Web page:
that the Vice President and First Lady and our administration and I have 
had to work to create opportunity in America and to bring us closer 
together in one community.
    I know that a great deal of this is because we are in the midst of a 
profound revolution, the most sweeping since the industrial revolution a 
century ago. Information technology alone now gives us about a third of 
our growth, though only 8 percent of our work force is directly involved 
in it. It is bringing growth to every sector of our economy in a way we 
haven't seen since Henry Ford's first assembly line.
    And I wanted to come here today to try to give you, this graduating 
class, some sense of the world into which you're going. You understand 
the opportunities, doubtless, better than I. I want you to understand 
the challenges, too. For economic opportunity is not an end in itself;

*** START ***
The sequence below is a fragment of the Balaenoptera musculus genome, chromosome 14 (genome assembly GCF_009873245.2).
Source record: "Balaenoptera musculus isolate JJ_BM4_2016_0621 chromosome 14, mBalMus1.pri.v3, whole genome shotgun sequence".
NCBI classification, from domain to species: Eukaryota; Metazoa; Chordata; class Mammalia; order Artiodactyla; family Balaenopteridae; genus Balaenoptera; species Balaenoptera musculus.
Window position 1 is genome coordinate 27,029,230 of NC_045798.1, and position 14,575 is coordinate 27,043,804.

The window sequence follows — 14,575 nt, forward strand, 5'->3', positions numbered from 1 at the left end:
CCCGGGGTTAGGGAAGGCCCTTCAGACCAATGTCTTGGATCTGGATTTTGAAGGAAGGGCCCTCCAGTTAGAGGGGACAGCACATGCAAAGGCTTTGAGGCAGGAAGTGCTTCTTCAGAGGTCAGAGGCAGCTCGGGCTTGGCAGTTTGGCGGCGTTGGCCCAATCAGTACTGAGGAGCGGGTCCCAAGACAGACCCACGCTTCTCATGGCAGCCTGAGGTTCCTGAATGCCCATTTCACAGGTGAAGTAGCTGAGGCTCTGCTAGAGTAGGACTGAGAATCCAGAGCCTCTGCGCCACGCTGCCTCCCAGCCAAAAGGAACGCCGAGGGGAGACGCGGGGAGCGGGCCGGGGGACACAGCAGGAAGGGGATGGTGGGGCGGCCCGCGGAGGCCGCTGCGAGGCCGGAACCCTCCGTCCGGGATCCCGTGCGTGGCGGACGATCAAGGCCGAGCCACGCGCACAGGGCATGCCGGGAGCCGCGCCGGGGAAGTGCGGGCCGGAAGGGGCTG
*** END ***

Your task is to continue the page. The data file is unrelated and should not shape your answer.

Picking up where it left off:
it is a means to an end, to further liberty, to strengthen the bonds of 
community, to enable you to build families and have children and enrich 
your lives.
    Before you lies a future of unparalleled possibility. But I want you 
to understand today that just as at the dawn of the industrial age 100 
years ago, which was symbolized by Michigan, by Mr. Ford's assembly 
line, and the factories of Detroit, there are new challenges presented 
by this new era to our oldest values of freedom and opportunity and 
community.
    Theodore Roosevelt came to this campus more than 100 years ago, at 
the beginning of the industrial era, when new rules were required to 
make sure that the industrial revolution worked for all our people. 
Without those rules, there would have been a terrible industrial divide 
between rich and poor, strong and weak. With those rules--with the wage 
and hour laws, the child labor laws, the antitrust laws, the Federal 
Reserve, and later the minimum wage, workman's compensation, 
unemployment insurance, Social Security--with those new rules, we built